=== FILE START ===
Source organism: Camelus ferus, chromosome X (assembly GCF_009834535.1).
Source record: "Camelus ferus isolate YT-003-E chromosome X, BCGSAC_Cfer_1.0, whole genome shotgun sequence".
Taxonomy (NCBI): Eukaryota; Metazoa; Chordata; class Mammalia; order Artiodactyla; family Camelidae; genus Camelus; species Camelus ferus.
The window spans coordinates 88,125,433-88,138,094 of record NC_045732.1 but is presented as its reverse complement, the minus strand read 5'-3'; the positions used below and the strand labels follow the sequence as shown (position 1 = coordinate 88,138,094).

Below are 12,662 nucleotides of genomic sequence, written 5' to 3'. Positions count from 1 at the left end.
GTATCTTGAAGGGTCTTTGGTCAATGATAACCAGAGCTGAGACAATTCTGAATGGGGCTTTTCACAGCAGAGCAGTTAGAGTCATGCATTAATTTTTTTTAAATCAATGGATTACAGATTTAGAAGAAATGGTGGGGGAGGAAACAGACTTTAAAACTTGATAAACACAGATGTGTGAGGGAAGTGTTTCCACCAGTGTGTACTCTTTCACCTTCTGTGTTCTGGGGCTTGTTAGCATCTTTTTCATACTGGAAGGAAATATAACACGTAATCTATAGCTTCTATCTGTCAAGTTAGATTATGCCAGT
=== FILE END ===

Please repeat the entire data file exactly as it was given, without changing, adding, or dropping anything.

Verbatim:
Source organism: Camelus ferus, chromosome X (assembly GCF_009834535.1).
Source record: "Camelus ferus isolate YT-003-E chromosome X, BCGSAC_Cfer_1.0, whole genome shotgun sequence".
Taxonomy (NCBI): Eukaryota; Metazoa; Chordata; class Mammalia; order Artiodactyla; family Camelidae; genus Camelus; species Camelus ferus.
The window spans coordinates 88,125,433-88,138,094 of record NC_045732.1 but is presented as its reverse complement, the minus strand read 5'-3'; the positions used below and the strand labels follow the sequence as shown (position 1 = coordinate 88,138,094).

Below are 12,662 nucleotides of genomic sequence, written 5' to 3'. Positions count from 1 at the left end.
GTATCTTGAAGGGTCTTTGGTCAATGATAACCAGAGCTGAGACAATTCTGAATGGGGCTTTTCACAGCAGAGCAGTTAGAGTCATGCATTAATTTTTTTTAAATCAATGGATTACAGATTTAGAAGAAATGGTGGGGGAGGAAACAGACTTTAAAACTTGATAAACACAGATGTGTGAGGGAAGTGTTTCCACCAGTGTGTACTCTTTCACCTTCTGTGTTCTGGGGCTTGTTAGCATCTTTTTCATACTGGAAGGAAATATAACACGTAATCTATAGCTTCTATCTGTCAAGTTAGATTATGCCAGT